A Canadian's perspective on domestic and international issues. Independent coverage of Canadian federal, provincial and municipal elections and anything of interest in Canada.

Wednesday, November 05, 2008

How McCain lost

John McCain would not have been a bad president. Contrary to Democratic spin, he would not have been another George Bush.
While he would have kept America in Iraq and Afghanistan, at home, McCain’s policies would have been far more liberal than projected. Remember, he would have had a predominately Democratic legislative wing to deal with, and any hardcore Republican policies would have been seriously tempered.
In retrospect, McCain’s strongest argument against Barack Obama was experience. It was an argument that had wings, and would have mattered when people went to the polling booth. Would have, until he chose Sarah Palin as his running mate. Regardless of all that’s been said about Palin, the one thing she really did to the McCain campaign, was remove the “experience” argument from the debate.
Had McCain chosen a more experienced running mate, perhaps a woman such as Elizabeth Dole, or someone from the middle, such as Joe Liebermann, or a former governor with more experience, a la Mitt Romney, the experience quotion would have remained in play.
Unfortunately for McCain, he chose inexperience, and ideology, catering to the hardcore right of his party, instead of reaching into the middle. The moment McCain made that decision, he also eliminated another major component of what made him attractive as a candidate. That component was his status as a “Maverick.”
John McCain gave into pressure from the Republican base. Mavericks don’t give in!
John McCain also gave in to the Republican base when he chose to run a “dirty” campaign. When his surrogate, including the Governor of Alaska, starting throwing around names like William Ayers, questioning the Illinois Senator’s religion and family origins, red-baiting, and patriotism, he lost something he’s always had throughout his many years in the Senate. That thing was his ability to reach across the aisle. When you start calling people “commies” and questioning their patriotism you don’t exactly encourage them to work with you.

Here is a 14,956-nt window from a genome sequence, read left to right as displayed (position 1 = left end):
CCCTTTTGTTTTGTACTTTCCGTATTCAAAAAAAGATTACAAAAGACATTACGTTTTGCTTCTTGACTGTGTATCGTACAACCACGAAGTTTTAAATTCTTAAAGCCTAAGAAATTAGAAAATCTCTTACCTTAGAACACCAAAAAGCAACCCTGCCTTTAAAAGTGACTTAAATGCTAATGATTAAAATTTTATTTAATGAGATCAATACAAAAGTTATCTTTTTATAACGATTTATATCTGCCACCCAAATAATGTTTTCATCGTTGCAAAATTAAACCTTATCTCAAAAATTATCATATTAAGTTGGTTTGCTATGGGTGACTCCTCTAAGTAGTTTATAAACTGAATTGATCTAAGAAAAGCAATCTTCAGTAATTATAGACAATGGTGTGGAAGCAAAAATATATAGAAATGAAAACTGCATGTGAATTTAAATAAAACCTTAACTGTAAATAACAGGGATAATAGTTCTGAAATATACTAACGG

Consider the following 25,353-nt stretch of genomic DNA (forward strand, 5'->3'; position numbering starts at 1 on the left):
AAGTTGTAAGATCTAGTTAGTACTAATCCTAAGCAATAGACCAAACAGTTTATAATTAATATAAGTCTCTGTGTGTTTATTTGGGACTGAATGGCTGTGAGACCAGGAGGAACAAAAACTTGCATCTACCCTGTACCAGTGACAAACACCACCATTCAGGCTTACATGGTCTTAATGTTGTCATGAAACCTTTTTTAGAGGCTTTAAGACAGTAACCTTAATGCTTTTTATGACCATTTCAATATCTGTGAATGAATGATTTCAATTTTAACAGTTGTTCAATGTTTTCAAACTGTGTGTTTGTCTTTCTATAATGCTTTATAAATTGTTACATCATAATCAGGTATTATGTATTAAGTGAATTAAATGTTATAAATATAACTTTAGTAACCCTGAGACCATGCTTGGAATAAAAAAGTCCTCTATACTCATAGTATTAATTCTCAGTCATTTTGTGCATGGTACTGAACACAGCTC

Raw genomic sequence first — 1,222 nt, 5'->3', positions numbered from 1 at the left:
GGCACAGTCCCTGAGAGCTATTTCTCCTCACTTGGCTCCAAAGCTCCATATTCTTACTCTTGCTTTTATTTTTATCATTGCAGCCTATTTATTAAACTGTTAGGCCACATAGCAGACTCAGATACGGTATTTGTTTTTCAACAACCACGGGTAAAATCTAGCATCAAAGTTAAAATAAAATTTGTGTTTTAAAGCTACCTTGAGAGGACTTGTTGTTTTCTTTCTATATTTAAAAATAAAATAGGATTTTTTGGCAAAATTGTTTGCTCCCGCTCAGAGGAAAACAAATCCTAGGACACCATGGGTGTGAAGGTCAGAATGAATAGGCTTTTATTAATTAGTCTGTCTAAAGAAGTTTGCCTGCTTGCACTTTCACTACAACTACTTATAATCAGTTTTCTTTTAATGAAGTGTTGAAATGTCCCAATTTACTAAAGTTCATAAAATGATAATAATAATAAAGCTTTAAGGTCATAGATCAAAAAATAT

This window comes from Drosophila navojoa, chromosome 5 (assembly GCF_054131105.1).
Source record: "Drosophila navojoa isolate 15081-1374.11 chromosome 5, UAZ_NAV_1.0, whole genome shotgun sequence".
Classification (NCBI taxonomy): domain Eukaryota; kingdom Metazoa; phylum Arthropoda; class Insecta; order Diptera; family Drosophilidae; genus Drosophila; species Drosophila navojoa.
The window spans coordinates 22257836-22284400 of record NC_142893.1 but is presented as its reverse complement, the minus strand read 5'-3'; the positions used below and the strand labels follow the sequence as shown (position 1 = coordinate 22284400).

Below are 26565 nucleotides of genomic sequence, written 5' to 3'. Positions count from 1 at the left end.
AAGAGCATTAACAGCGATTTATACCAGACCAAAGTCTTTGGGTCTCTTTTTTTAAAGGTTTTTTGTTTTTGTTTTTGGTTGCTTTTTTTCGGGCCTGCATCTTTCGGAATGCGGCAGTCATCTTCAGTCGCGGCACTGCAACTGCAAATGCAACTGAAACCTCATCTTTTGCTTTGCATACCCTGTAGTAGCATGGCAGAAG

When McCain laughed with the woman who called Hillary Clinton “that Bitch”, instead of challenging her, he alienated almost every woman who has ever been called by that name. When Sarah Palin did not respond to members of her audience when they shouted racist slogans, or called for Obama to be assassinated, the electorate, or many of them were sickened.
John McCain went along with his base because he thought it would win him the election. Once in office, I’m sure he meant to pursue the same policies and legislation he has championed his entire political career, including protecting the people from overt political intrusion by government. He would have sought money for education, and done what he could for the environment. In foreign policy, he would have chosen moderate secretaries of state and defense. The judges he appointed would have been less ideologically driven than those appointed by Bush.
John McCain would not have been George Bush. But when he picked up Bush’s team, and spouted Bush policy, and chose a VP George Bush would love, and began the politics of division, the real distinction between him and Bush became indistinguishable.
In the end, the only person to blame for John McCain’s failure to become President of the United States, is John McCain. A metaphoric gunslinger all his life, this time he shot himself in the foot, and injured feet don’t win marathons like this election has been.
John McCain could have gone down in history as a great president. Instead, he will be remembered for a failed campaign that was wrought with some of the most divisive politics and disturbing negativity ever.
The good news is: The Bush Era is over. Finally.

Labels: , ,


Post a Comment

<< Home